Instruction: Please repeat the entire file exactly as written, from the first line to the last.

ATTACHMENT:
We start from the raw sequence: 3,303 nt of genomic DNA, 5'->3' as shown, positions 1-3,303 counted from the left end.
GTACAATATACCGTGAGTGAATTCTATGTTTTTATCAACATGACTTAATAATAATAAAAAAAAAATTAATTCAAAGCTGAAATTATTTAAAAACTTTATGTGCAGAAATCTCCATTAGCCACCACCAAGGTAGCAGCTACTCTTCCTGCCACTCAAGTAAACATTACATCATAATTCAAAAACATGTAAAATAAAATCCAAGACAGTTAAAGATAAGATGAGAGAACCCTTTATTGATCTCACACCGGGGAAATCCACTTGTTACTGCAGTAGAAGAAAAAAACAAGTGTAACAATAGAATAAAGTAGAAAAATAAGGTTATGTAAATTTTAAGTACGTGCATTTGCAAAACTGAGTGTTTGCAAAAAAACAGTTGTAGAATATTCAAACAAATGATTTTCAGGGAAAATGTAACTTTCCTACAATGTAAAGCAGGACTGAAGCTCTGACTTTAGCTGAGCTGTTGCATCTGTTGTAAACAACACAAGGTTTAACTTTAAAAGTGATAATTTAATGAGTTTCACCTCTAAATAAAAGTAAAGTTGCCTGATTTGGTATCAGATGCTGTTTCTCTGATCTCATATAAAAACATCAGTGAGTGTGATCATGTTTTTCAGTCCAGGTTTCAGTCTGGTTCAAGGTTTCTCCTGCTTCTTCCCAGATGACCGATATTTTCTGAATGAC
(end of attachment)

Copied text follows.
We start from the raw sequence: 3,303 nt of genomic DNA, 5'->3' as shown, positions 1-3,303 counted from the left end.
GTACAATATACCGTGAGTGAATTCTATGTTTTTATCAACATGACTTAATAATAATAAAAAAAAAATTAATTCAAAGCTGAAATTATTTAAAAACTTTATGTGCAGAAATCTCCATTAGCCACCACCAAGGTAGCAGCTACTCTTCCTGCCACTCAAGTAAACATTACATCATAATTCAAAAACATGTAAAATAAAATCCAAGACAGTTAAAGATAAGATGAGAGAACCCTTTATTGATCTCACACCGGGGAAATCCACTTGTTACTGCAGTAGAAGAAAAAAACAAGTGTAACAATAGAATAAAGTAGAAAAATAAGGTTATGTAAATTTTAAGTACGTGCATTTGCAAAACTGAGTGTTTGCAAAAAAACAGTTGTAGAATATTCAAACAAATGATTTTCAGGGAAAATGTAACTTTCCTACAATGTAAAGCAGGACTGAAGCTCTGACTTTAGCTGAGCTGTTGCATCTGTTGTAAACAACACAAGGTTTAACTTTAAAAGTGATAATTTAATGAGTTTCACCTCTAAATAAAAGTAAAGTTGCCTGATTTGGTATCAGATGCTGTTTCTCTGATCTCATATAAAAACATCAGTGAGTGTGATCATGTTTTTCAGTCCAGGTTTCAGTCTGGTTCAAGGTTTCTCCTGCTTCTTCCCAGATGACCGATATTTTCTGAATGAC